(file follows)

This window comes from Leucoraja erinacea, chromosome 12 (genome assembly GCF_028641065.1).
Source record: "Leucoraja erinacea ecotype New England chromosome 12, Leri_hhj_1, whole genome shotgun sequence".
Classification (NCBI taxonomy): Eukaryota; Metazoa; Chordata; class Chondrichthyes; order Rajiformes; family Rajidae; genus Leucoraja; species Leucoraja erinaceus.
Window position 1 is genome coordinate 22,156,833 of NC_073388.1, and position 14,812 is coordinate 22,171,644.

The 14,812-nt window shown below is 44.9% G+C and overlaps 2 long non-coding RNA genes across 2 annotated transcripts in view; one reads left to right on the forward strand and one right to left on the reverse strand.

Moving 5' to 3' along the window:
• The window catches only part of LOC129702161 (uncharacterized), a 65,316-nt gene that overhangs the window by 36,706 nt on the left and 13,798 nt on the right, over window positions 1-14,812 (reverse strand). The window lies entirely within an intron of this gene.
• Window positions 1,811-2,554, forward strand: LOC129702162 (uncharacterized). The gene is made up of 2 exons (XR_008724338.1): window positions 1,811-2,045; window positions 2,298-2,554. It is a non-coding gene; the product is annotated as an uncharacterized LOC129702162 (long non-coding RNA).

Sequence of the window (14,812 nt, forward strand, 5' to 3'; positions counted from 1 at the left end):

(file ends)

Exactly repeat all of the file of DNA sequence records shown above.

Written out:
This window comes from Leucoraja erinacea, chromosome 12 (genome assembly GCF_028641065.1).
Source record: "Leucoraja erinacea ecotype New England chromosome 12, Leri_hhj_1, whole genome shotgun sequence".
Classification (NCBI taxonomy): Eukaryota; Metazoa; Chordata; class Chondrichthyes; order Rajiformes; family Rajidae; genus Leucoraja; species Leucoraja erinaceus.
Window position 1 is genome coordinate 22,156,833 of NC_073388.1, and position 14,812 is coordinate 22,171,644.

The 14,812-nt window shown below is 44.9% G+C and overlaps 2 long non-coding RNA genes across 2 annotated transcripts in view; one reads left to right on the forward strand and one right to left on the reverse strand.

Moving 5' to 3' along the window:
• The window catches only part of LOC129702161 (uncharacterized), a 65,316-nt gene that overhangs the window by 36,706 nt on the left and 13,798 nt on the right, over window positions 1-14,812 (reverse strand). The window lies entirely within an intron of this gene.
• Window positions 1,811-2,554, forward strand: LOC129702162 (uncharacterized). The gene is made up of 2 exons (XR_008724338.1): window positions 1,811-2,045; window positions 2,298-2,554. It is a non-coding gene; the product is annotated as an uncharacterized LOC129702162 (long non-coding RNA).

Sequence of the window (14,812 nt, forward strand, 5' to 3'; positions counted from 1 at the left end):